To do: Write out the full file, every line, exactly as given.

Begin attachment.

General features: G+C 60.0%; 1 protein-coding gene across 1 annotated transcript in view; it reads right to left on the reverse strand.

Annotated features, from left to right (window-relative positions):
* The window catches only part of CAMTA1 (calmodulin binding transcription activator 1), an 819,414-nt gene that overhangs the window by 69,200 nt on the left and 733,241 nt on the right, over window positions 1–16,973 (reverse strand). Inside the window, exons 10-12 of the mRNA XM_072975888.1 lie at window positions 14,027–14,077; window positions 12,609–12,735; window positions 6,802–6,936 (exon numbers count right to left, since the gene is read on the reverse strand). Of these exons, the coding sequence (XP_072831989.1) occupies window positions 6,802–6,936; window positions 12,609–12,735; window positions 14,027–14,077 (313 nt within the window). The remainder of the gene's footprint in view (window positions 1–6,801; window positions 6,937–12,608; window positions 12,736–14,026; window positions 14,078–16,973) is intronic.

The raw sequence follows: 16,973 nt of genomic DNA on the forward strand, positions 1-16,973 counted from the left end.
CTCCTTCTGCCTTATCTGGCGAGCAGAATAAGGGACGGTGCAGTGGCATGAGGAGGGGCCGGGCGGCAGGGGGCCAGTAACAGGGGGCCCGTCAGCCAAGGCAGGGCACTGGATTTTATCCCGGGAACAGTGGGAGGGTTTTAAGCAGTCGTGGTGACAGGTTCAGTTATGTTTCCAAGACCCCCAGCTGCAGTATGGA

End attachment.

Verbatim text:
General features: G+C 60.0%; 1 protein-coding gene across 1 annotated transcript in view; it reads right to left on the reverse strand.

Annotated features, from left to right (window-relative positions):
* The window catches only part of CAMTA1 (calmodulin binding transcription activator 1), an 819,414-nt gene that overhangs the window by 69,200 nt on the left and 733,241 nt on the right, over window positions 1–16,973 (reverse strand). Inside the window, exons 10-12 of the mRNA XM_072975888.1 lie at window positions 14,027–14,077; window positions 12,609–12,735; window positions 6,802–6,936 (exon numbers count right to left, since the gene is read on the reverse strand). Of these exons, the coding sequence (XP_072831989.1) occupies window positions 6,802–6,936; window positions 12,609–12,735; window positions 14,027–14,077 (313 nt within the window). The remainder of the gene's footprint in view (window positions 1–6,801; window positions 6,937–12,608; window positions 12,736–14,026; window positions 14,078–16,973) is intronic.

The raw sequence follows: 16,973 nt of genomic DNA on the forward strand, positions 1-16,973 counted from the left end.
CTCCTTCTGCCTTATCTGGCGAGCAGAATAAGGGACGGTGCAGTGGCATGAGGAGGGGCCGGGCGGCAGGGGGCCAGTAACAGGGGGCCCGTCAGCCAAGGCAGGGCACTGGATTTTATCCCGGGAACAGTGGGAGGGTTTTAAGCAGTCGTGGTGACAGGTTCAGTTATGTTTCCAAGACCCCCAGCTGCAGTATGGA